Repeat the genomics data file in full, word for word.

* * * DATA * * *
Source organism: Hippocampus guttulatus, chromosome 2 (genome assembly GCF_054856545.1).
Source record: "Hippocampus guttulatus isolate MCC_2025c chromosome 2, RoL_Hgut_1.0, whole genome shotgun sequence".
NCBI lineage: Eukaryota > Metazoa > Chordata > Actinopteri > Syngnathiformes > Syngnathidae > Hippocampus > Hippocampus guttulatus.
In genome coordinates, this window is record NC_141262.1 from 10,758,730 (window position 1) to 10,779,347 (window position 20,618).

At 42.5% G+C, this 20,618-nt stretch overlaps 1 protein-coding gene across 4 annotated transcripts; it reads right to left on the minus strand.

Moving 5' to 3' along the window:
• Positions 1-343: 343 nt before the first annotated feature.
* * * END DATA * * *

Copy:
Source organism: Hippocampus guttulatus, chromosome 2 (genome assembly GCF_054856545.1).
Source record: "Hippocampus guttulatus isolate MCC_2025c chromosome 2, RoL_Hgut_1.0, whole genome shotgun sequence".
NCBI lineage: Eukaryota > Metazoa > Chordata > Actinopteri > Syngnathiformes > Syngnathidae > Hippocampus > Hippocampus guttulatus.
In genome coordinates, this window is record NC_141262.1 from 10,758,730 (window position 1) to 10,779,347 (window position 20,618).

At 42.5% G+C, this 20,618-nt stretch overlaps 1 protein-coding gene across 4 annotated transcripts; it reads right to left on the minus strand.

Moving 5' to 3' along the window:
• Positions 1-343: 343 nt before the first annotated feature.